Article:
1. A composition of matter comprising an aqueous dispersion of an interpolymer selected from the group consisting of (a) an interpolymer containing from about 15 to 70 percent ethylene, from about 30 to about percent vinyl chloride, and from about 0.1 to about 10 percent of at least one other polar monomer including at least about 0.1 percent to about 10 percent of acrylamide, any remainder of said polar monomer content being selected from the group consisting of acrylonitrile, N-(alkyl)acrylamide, having from 1 to 3 carbon atoms in said alkyl groups, unethacrylamide, N-(alkyl)methacrylamide, having from 1 to 3 carbon atoms in said alkyl groups, acrylic acid, methacrylic acid and alkali metal and ammonium salts of acrylic and methacrylic acid, maleic and fumaric acids, itaconic and citraconic acids, half alkyl esters of maleic, fumaric, itaconic, and citraconic acids having from 1 to 6 carbon atoms in said alkyl groups, acylyl and methacrylyl esters of hydroxyalkanoic acids having from 2 to 6 carbon atoms in said alkanoic acids, acrylylamide and methacrylylamides of aminoalkanoic acids having from 2 to 6 carbon atoms in said aminoalkanoic acid, hydroxyethyl and hydroxypropyl esters of acrylic, methacrylic, maleic, and fumaric acids, vinyl esters of alkanoic acids having from 1 to 6 carbon atoms and alkyl sulfonic acid having from 1 to 6 carbon atoms, phenylsu'lfonic acids, and acrylyl and methacrylyl esters of hydroxyalkylsulfonic acid having from 1 to 6 carbon atoms in said alkyl moieties, and hydroxyalkysulfonamides, having from 1 to 6 carbon atoms in said hydroxyalkyl moieties; and (b) interpolymers of the type described in (a) treated with an acid or a base having an ionization constant higher than about 10- in amounts equivalent to up to about percent of the amide content of said interpolymer.

2. A composition of matter described in claim 1 wherein the interpolymer is a terpolymer containing from about 15 to 70 percent ethylene, from about 30 to 85 percent vinyl chloride and from about 0.1 to 10 percent acrylarnide.

3. A composition of matter as described in claim 2 wherein the ethylene/vinyl chloride/acrylamide terpolymer s treated with alkaline material chemically equivalent to up to about 100 percent of the amide content of the interpolymer.

4. A composition of matter as described in claim 1 wherein the polar monomer content of said interpolymer is a mixture of a major amount of acrylamide and a minor amount, under 2 percent of the total interpolymer weight, of an alkali metal acrylate or methacrylate.

5. A composition of matter as described in claim 4 wherein the interpolymer is a quaternary polymer containing from about 15 to 70 percent ethylene, from about 30 to about 85 percent vinyl chloride, from about 1 percent to about 5 percent of acrylamide, and from about 0.1 to 2 percent of sodium acrylate or methacrylate.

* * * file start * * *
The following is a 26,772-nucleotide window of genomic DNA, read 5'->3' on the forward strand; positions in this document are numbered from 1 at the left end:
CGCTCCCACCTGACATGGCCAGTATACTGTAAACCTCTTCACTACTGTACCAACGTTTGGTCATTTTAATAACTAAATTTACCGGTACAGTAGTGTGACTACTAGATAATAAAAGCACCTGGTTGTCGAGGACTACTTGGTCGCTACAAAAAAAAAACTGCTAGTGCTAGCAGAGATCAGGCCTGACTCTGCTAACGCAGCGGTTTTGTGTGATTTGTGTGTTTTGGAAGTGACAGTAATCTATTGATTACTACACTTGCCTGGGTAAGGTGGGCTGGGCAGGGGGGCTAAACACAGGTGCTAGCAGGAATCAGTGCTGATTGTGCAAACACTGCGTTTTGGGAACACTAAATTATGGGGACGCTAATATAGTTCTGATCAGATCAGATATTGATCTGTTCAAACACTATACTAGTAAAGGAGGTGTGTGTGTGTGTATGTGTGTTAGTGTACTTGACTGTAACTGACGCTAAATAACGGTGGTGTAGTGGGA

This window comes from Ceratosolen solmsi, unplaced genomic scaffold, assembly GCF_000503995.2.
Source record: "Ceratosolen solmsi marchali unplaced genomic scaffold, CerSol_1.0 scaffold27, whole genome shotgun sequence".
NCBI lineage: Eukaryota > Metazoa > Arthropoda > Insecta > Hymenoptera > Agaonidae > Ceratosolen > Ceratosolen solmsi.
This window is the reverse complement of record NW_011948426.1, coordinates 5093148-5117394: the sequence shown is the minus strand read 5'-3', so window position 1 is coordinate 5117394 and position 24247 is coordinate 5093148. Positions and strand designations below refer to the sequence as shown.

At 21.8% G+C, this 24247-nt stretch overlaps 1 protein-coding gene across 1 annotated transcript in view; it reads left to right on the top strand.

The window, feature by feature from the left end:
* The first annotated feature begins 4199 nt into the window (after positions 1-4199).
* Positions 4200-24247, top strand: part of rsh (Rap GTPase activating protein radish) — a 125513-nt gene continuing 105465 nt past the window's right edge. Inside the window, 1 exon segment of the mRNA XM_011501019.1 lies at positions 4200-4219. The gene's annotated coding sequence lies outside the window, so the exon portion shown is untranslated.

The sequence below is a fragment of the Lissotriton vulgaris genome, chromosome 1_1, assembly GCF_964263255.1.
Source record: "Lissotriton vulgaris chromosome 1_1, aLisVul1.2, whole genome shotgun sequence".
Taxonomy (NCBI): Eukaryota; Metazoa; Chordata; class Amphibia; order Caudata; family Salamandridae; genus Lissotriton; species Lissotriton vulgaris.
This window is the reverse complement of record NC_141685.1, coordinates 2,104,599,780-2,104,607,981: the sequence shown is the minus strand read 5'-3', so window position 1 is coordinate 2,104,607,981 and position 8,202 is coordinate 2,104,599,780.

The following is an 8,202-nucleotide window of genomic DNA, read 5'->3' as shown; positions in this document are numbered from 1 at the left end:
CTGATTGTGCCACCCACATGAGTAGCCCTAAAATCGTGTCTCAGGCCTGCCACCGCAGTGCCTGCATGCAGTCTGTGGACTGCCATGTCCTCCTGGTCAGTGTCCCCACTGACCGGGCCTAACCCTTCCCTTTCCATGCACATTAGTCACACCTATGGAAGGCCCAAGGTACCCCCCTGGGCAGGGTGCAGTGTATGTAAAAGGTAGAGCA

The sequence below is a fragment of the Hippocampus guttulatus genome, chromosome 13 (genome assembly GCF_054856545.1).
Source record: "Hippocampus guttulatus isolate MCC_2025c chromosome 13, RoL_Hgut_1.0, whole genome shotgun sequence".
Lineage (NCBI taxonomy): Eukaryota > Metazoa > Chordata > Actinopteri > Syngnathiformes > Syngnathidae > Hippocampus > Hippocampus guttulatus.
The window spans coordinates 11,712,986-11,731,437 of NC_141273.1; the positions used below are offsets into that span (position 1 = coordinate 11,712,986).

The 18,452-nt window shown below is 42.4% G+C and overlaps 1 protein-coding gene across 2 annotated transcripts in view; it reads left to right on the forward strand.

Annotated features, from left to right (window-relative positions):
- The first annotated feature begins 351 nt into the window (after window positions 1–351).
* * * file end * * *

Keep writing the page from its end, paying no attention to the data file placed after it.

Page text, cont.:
6. A coated paper product comprising a paper base having on at least one surface of said paper base a coating comprising a finely divided pigment, and a pigment binder, said pigment, binder comprising for each 100 parts by solids weight of the pigment, from about 5 to 30 parts by solids weight of the binder, which binder contains at least about 5 percent by weight of an ethylene/vinyl chloride/acrylamide interpolymer described in claim 1.

7. A coated paper product as described in claim 6 wherein the pigment binder is a mixture of (a) an interpolymer containing from about 15 to 50 percent ethylene, from about 30 percent to about 80 percent vinyl chloride, and from about 1 percent to about 5 percent acrylamidc, dispersed in water and treated with an alkali metal hydroxide in an amount stoichiometrically equivalent to up to about 100 percent of the amide groups of said interploymers, and (a) a member of the group consisting of a paper coating starch and protein materials.

8. A coated paper product as described in claim 7 wherein the interpolymer (a) component of said pigment binder is a terpolymer containing about 19 to 23 percent ethylene, about 74 to 78 percent vinyl chloride,

15 and from about 2 to 4 percent acrylamide in aqueous dispersion treated with sodium hydroxide in an amount stoichiometrically equivalent to about 10 to 100 percent of the amide group content of said terpolymer.

9. A method for producing a pigment coated paper product comprising coating at least one side of a paper product with an aqueous dispersion comprising Water, a finely divided pigment, and from 5 percent to about 30 percent by weight of a pigment binder based on the weight of the pigment, at least 5 percent of which binder is an interpolyrner containing ethylene, vinyl chloride, and acrylamide as described in claim 1, and then drying and calendering the coated paper product thus obtained.

References Cited UNITED STATES PATENTS 11/1959 Quarles et a1. 26029.6 8/1961 Martin 26029.6 11/1963 Glabisch et a1. 26029.6 1/1967 Rust et a1; 260--S7.5

WILLIAM H. SHORT, Primary Examiner.

10 E. M. WOODBURY, Assistant Examiner.

US. Cl. X.R.

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US3658579A (en) * 1970-04-15 1972-04-25 Monsanto Co Flame-retardant, bonded nonwoven fibrous product employing a binder comprising an ethylene/vinyl chloride interpolymer and an ammonium polyphosphate
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US3714298A (en) * 1971-01-05 1973-01-30 Monsanto Co Polyblend of ethylene/vinyl chloride/acrylamide interpolymer and polyacrylamide
US3755219A (en) * 1969-11-17 1973-08-28 Monsanto Co Resin blend containing ethylene/vinyl chloride interpolymer
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US3632424A (en) * 1968-04-03 1972-01-04 Monsanto Co Barrier coatings
US3779800A (en) * 1968-05-27 1973-12-18 Dow Chemical Co Coatings containing plastic pigments
US3622379A (en) * 1968-08-08 1971-11-23 Ocean Research Corp Barrier coatings
US3755219A (en) * 1969-11-17 1973-08-28 Monsanto Co Resin blend containing ethylene/vinyl chloride interpolymer
US3632425A (en) * 1969-11-24 1972-01-04 Monsanto Co Polymer modified starch compositions
FR2075903A1 (en) * 1970-01-02 1971-10-15 Monsanto Co
US3658579A (en) * 1970-04-15 1972-04-25 Monsanto Co Flame-retardant, bonded nonwoven fibrous product employing a binder comprising an ethylene/vinyl chloride interpolymer and an ammonium polyphosphate
DE2135459A1 (en) * 1970-07-16 1972-01-20
US3755233A (en) * 1970-07-16 1973-08-28 Monsanto Co Composition comprising ethylene/vinyl chloride/n-methylol acrylamide and a mineral pigment for coating paper
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US3922424A (en) * 1972-05-22 1975-11-25 Monsanto Co Non-woven fibrous material bonded with ethylene/vinyl chloride interpolymers
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US3968319A (en) * 1974-06-10 1976-07-06 The Dow Chemical Company Plastic pigments for paper coatings
US3928707A (en) * 1974-11-06 1975-12-23 Nalco Chemical Co Paper coating lubricants and coated paper incorporating such
US4094846A (en) * 1977-02-11 1978-06-13 Formica Corporation Low pressure melamine resins containing elastomers
US4109043A (en) * 1977-02-11 1978-08-22 Formica Corporation Low pressure melamine resin laminates
US4112169A (en) * 1977-02-11 1978-09-05 Formica Corporation Elastomer modified melamine resin containing laminates
EP0058366A2 (en) * 1981-02-17 1982-08-25 Bayer Ag Aqueous dispersions, their preparation and use
EP0058366A3 (en) * 1981-02-17 1983-06-22 Bayer Ag Aqueous dispersions, their preparation and use
US4794142A (en) * 1986-08-12 1988-12-27 Bayer Aktiengesellschaft Use of special ethylene-vinyl acetate-copolymers for the modification of PVC